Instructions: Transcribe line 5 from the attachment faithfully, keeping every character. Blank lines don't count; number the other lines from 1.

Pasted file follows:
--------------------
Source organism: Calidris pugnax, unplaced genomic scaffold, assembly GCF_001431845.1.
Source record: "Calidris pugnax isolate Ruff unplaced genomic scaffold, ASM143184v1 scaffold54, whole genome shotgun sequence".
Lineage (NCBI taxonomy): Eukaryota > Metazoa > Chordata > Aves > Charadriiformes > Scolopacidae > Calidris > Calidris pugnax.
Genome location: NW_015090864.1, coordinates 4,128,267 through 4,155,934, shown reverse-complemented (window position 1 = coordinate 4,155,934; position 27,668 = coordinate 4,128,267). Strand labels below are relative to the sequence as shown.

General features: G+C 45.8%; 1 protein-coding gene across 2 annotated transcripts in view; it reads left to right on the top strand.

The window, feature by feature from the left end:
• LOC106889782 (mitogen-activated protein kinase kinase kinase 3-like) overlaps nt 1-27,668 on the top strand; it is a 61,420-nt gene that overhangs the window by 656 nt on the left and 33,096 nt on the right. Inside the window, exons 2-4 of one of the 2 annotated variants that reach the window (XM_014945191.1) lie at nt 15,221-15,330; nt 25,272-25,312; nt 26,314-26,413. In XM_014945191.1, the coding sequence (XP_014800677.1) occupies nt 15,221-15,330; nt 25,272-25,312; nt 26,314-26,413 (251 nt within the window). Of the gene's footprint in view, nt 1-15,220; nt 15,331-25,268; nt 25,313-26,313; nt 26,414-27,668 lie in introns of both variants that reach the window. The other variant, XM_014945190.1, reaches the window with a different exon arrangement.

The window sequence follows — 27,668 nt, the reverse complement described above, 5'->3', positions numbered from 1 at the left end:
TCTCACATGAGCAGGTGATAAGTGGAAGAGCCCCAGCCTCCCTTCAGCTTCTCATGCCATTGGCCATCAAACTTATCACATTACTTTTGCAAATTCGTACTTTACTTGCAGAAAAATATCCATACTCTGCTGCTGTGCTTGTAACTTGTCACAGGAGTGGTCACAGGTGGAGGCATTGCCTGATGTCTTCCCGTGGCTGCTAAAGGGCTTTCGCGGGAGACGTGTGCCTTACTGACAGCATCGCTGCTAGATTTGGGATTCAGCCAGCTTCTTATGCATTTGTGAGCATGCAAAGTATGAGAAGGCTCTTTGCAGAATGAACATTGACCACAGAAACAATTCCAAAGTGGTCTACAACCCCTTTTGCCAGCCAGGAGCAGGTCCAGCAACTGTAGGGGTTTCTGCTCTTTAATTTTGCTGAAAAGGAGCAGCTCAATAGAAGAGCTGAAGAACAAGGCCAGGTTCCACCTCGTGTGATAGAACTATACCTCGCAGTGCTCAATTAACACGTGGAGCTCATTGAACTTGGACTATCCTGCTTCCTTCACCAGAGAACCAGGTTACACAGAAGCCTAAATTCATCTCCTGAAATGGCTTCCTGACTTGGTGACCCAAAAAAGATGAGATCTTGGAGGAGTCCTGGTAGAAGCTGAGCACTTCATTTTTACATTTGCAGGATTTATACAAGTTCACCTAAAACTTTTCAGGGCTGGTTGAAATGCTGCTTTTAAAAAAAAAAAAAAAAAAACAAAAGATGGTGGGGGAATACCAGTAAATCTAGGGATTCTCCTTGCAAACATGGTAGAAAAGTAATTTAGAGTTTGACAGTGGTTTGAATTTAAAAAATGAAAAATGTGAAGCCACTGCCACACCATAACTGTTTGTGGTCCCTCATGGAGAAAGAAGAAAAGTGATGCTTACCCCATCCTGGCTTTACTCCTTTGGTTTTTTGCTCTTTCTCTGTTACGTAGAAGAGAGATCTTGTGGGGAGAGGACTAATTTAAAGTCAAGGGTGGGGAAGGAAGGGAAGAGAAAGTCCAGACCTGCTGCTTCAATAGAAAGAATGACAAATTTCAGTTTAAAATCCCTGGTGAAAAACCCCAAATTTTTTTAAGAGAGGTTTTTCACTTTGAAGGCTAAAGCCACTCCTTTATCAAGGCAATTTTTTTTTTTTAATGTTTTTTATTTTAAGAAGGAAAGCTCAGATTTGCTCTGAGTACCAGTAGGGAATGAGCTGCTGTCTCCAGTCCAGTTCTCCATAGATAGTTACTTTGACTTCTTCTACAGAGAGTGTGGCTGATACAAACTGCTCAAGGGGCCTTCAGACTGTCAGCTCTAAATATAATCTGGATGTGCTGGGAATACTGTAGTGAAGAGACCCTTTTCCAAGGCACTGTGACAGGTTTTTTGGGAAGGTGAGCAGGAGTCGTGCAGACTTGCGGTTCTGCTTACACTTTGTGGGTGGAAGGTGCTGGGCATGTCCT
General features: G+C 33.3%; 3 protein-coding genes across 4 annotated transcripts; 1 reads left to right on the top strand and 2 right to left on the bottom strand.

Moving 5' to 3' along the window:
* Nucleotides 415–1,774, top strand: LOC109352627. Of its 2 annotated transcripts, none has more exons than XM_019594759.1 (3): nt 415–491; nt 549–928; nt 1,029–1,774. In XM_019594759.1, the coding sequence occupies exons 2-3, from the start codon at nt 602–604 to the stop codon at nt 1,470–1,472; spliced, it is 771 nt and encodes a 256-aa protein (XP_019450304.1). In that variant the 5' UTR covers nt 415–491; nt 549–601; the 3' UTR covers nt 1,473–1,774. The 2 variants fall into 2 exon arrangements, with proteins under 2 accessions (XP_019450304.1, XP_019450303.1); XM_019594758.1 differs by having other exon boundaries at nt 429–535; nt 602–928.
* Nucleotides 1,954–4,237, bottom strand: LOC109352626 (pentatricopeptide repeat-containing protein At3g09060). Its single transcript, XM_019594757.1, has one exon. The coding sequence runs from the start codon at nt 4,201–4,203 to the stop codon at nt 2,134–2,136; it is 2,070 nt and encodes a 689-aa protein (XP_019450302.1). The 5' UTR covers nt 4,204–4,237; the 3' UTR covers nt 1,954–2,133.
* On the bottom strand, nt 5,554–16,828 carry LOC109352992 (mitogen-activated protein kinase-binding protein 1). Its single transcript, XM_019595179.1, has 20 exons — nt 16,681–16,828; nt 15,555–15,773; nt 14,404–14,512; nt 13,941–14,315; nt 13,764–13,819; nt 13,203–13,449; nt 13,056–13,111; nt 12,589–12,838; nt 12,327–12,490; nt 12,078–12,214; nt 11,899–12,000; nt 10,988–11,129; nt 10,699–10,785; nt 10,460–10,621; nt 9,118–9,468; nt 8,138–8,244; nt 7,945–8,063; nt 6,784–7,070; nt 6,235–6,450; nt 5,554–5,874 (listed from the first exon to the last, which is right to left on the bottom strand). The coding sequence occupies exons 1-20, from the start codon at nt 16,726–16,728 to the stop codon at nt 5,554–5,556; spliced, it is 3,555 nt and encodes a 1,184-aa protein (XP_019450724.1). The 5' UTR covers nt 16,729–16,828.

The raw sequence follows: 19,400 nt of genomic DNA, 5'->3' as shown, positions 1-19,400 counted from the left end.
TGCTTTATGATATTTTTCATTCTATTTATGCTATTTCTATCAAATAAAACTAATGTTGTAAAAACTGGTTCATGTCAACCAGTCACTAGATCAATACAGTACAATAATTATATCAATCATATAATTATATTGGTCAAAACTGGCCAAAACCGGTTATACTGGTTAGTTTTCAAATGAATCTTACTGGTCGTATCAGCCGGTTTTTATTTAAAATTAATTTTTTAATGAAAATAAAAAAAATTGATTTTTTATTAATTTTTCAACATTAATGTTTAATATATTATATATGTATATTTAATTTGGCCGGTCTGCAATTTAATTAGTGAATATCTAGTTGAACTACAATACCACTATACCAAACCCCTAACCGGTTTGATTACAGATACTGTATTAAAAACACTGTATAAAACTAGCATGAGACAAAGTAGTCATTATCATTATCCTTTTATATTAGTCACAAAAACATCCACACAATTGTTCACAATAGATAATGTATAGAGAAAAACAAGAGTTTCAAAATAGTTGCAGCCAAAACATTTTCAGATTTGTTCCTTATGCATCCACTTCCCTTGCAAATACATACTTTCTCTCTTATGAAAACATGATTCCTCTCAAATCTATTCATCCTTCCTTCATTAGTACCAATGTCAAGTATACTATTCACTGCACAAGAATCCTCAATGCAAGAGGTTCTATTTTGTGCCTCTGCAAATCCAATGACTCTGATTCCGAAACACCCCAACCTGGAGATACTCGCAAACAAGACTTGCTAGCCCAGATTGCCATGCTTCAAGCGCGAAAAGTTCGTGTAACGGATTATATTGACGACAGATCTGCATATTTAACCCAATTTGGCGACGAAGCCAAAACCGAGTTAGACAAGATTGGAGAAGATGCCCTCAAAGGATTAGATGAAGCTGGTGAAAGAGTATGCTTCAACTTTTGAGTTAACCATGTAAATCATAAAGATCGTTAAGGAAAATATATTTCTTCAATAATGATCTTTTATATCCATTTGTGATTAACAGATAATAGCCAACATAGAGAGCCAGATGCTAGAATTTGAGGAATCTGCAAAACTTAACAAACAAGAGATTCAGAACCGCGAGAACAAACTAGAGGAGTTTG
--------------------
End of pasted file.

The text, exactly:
General features: G+C 45.8%; 1 protein-coding gene across 2 annotated transcripts in view; it reads left to right on the top strand.